Abolitionist Movement by Eric Foner and John A. Garraty
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This work provides a basic history of the abolitionist movement in the United States from the beginning of the 19th century, through the end of the Civil War and into the Reconstruction era. By the beginning of the 18th century, the North had far fewer slaves and slave owners than the South. Many in the North saw slavery as a sin and believed that the slavery institution of the South was global black eye on the Unites State’s moral prestige. Many of the North’s leading activists, financiers and politicians embarked on a campaign to rid the entire country of Slavery for good- the campaign was known as the Abolitionist movement.
The article describes the differences between the ‘abolitionists’ and other contemporaneous anti-slavery movements, such as the Free-soilers who opposed admitting new states as slave states. The different factions and leaders within the abolitionists are also identified (William Lloyd Garrison is the most prominent) as the authors trace the rise in the movements notoriety through religious movements, the press and societies. The movement had a strong cultural impact and drew a strong reaction in the both the North and the South. As the issue became politicized, the movement became factionalized, and despite strong leadership and widespread support at the grass roots level, emancipation was not achieved until the 13th Amendment was ratified toward the end of the Civil War.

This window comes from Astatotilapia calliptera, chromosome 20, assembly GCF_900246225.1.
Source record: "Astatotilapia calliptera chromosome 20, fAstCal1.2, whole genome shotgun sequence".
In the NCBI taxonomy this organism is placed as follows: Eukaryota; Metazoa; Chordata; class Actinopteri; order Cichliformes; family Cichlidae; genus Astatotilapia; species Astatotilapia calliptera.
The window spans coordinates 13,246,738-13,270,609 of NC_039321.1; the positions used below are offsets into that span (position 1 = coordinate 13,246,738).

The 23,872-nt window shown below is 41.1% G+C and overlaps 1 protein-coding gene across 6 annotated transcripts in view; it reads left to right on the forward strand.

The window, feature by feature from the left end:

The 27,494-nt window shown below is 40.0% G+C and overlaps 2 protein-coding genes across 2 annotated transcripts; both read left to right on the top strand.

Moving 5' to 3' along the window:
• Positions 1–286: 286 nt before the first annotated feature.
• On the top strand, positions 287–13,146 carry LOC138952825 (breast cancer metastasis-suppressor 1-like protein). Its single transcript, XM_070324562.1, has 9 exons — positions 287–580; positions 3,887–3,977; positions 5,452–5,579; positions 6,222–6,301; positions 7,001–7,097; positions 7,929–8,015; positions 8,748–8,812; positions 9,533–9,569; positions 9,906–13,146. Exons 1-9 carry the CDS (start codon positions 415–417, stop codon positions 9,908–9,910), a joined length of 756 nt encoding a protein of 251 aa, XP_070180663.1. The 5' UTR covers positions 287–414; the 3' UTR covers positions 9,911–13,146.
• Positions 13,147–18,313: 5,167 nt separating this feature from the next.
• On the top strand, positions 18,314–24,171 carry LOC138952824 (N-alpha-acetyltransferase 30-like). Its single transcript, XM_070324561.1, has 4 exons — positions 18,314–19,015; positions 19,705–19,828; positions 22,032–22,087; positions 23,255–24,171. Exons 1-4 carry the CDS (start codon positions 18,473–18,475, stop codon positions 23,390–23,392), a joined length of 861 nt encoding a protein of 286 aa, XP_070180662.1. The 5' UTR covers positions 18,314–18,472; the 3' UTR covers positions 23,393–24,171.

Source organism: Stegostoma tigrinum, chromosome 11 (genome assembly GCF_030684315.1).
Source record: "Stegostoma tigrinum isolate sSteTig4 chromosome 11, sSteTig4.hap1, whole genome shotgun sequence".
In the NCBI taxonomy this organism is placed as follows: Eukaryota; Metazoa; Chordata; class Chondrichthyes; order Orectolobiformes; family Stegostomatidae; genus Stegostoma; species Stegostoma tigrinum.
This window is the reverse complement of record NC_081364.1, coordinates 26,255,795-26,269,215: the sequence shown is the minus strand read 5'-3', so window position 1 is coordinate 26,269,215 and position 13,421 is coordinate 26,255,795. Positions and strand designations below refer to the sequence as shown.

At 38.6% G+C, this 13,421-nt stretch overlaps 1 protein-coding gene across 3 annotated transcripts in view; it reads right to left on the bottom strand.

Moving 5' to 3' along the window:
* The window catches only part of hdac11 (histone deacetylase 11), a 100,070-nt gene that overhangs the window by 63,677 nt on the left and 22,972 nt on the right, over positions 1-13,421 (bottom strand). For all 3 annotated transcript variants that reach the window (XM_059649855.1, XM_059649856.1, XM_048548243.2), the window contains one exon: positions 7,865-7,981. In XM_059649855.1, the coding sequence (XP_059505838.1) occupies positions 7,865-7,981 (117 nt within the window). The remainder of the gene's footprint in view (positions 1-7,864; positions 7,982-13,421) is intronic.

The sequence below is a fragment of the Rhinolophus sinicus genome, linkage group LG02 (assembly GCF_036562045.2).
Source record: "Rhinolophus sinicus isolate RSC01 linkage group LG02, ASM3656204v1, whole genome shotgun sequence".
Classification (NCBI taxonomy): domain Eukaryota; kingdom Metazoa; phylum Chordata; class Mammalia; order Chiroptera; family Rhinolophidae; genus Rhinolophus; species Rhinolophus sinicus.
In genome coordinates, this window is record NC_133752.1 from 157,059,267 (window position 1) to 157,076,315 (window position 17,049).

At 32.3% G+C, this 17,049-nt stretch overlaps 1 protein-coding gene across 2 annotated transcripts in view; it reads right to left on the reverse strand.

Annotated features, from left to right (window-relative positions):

Abolitionists were very brave and dedicated who risked a lot to fight for their beliefs. Their dedication appears to be completely justified today, but in the heat of the pro-slavery 1830s, many, even in the North, felt that slavery was the best economic and social structure for having an integrated society. The authors of this article effectively develop the history of the movement, the challenges faced by the movement and its overall impact on society through the passing of the 13th Amendment and beyond.